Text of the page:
September 15, 2020
At this year’s CultureFest, the ASU TEMPEtations a cappella group performed “A Million Dreams” from “The Greatest Showman.” While they weren’t able to perform in person this year, Lucas Selby, a member of the TEMPEtations and a creative writing major in his fourth year at ASU, says that performing at CultureFest was surprisingly easy.
“I enjoyed how we were still able to participate as a performing group without showing up in person and endangering anyone,” he said.
Selby’s mom is a cellist and his dad is a singer. Selby has been involved with choir and musical theater since he was 6 years old and he began beatboxing when he was 15.
“There was no way I was going to leave music behind when I came to ASU, so I scouted out a cappella right away. ASU a cappella is a place for people like me — people who don't want to give up on one passion just because they're pursuing a degree in another.”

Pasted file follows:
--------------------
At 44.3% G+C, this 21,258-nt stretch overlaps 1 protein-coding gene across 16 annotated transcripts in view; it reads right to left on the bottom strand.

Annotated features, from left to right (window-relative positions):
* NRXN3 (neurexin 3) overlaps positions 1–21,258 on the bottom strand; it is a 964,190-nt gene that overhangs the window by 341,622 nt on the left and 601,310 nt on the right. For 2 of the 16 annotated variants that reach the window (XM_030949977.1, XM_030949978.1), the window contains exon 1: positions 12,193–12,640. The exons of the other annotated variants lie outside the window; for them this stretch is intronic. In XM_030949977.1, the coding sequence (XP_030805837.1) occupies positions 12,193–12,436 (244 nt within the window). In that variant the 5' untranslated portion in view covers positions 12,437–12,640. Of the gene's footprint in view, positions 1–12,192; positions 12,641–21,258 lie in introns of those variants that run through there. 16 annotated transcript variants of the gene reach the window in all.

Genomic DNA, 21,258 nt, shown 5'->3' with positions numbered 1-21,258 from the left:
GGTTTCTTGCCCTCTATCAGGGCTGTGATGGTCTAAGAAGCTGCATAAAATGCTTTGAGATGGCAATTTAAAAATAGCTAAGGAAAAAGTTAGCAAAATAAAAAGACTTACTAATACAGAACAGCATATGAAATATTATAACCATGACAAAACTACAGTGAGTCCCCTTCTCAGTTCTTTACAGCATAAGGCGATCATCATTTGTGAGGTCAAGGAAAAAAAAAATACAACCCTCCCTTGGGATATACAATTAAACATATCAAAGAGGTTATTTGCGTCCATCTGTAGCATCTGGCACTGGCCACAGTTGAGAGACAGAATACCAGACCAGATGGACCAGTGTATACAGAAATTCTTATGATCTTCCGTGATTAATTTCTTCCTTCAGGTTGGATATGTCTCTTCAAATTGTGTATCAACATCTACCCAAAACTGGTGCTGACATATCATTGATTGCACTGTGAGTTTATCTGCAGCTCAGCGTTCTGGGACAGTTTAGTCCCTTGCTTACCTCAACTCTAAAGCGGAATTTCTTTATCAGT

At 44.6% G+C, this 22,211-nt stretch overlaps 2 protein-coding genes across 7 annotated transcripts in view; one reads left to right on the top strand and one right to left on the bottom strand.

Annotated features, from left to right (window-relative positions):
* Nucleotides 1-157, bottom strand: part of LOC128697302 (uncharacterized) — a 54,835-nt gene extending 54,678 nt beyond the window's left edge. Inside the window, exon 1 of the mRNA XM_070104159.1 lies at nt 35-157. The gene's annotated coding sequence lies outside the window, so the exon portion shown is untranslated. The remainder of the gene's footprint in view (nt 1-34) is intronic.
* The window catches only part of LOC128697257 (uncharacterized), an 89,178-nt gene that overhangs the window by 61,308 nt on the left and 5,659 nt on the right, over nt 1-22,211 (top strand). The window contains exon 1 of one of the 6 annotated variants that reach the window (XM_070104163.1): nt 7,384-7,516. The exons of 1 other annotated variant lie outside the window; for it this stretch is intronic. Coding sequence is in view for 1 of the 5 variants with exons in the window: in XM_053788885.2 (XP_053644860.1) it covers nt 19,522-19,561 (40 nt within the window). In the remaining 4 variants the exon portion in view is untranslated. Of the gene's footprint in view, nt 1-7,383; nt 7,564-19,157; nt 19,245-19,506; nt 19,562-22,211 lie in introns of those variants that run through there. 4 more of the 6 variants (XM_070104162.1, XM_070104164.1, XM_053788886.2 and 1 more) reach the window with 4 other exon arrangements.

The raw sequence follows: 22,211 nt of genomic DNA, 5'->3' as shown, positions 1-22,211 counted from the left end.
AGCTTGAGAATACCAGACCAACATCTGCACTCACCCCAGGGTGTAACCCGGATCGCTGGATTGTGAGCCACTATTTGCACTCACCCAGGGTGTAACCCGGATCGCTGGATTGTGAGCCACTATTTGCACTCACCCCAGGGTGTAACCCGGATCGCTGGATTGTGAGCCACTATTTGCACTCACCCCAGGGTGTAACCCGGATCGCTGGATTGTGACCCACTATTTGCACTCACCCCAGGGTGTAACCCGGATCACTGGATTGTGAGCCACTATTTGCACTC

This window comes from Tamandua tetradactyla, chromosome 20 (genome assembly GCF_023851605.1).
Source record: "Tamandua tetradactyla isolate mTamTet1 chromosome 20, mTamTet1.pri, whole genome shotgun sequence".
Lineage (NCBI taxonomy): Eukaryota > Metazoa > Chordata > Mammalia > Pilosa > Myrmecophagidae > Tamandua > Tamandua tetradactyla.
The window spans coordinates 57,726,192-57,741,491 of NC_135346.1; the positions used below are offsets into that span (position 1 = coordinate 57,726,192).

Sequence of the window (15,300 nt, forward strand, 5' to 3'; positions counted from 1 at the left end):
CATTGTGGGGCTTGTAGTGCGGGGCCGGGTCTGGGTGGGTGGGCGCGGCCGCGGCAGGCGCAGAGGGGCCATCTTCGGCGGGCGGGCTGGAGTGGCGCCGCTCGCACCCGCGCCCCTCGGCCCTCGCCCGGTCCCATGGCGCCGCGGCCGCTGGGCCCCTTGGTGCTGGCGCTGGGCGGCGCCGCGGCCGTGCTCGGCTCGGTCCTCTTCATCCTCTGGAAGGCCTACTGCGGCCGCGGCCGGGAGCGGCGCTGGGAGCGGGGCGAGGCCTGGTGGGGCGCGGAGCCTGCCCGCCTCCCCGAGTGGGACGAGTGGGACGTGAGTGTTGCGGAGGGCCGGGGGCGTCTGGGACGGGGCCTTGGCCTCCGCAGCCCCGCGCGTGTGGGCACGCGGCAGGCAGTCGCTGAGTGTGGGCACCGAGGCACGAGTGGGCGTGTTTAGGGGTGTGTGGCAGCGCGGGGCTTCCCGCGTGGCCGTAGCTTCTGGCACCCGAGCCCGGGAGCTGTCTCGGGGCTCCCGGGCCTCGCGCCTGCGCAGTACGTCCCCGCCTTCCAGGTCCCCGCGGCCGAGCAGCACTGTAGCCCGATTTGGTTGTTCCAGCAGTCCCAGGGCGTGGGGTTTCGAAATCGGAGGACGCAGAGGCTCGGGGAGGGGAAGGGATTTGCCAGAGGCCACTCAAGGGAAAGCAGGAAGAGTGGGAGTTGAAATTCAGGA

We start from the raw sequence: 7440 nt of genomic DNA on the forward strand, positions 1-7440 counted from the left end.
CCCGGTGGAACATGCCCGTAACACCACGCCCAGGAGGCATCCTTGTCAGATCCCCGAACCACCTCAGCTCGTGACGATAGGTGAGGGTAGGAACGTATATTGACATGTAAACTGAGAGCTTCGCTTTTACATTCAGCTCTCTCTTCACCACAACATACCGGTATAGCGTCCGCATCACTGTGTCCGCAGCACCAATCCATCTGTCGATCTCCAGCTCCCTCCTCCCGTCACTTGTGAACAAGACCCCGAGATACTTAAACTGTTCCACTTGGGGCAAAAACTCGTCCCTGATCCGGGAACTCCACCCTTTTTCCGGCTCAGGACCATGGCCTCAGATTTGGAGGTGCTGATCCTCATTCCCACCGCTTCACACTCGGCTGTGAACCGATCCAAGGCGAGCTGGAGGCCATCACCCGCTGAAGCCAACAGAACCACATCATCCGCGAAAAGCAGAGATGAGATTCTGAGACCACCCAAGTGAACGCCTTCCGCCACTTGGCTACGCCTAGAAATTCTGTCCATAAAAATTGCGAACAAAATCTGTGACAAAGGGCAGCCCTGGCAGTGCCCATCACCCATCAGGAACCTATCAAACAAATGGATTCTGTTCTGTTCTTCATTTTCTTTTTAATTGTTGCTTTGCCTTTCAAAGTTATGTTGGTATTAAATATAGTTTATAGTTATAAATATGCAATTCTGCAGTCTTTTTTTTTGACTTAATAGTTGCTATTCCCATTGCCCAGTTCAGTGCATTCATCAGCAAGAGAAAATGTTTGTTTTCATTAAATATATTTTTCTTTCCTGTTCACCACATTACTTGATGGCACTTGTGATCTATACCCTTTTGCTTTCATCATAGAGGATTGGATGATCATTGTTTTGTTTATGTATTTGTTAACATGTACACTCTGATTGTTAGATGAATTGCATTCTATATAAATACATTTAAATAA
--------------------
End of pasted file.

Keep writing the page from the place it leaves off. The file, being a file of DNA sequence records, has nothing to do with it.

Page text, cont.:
Because of the current pandemic, the TEMPEtations haven’t been able to sing together in person for a long time. Despite this, these artists have still managed to keep busy and creative.
“Music and art are always an important part of our lives. They help us relax, give us a community of people who share our interests and show people ideas and concepts in new, exciting ways,” he said. “The importance of music and art does not change because we're in a pandemic. It may be harder for artists to function and produce in quarantine, but it is still important that we all keep the arts in our lives.”
For Selby, quarantine has been spent arranging popular songs for a cappella and working with other members of the TEMPEtations to record them and post them on YouTube.
You can check out their first arrangement now, “Taste” by Betty Who.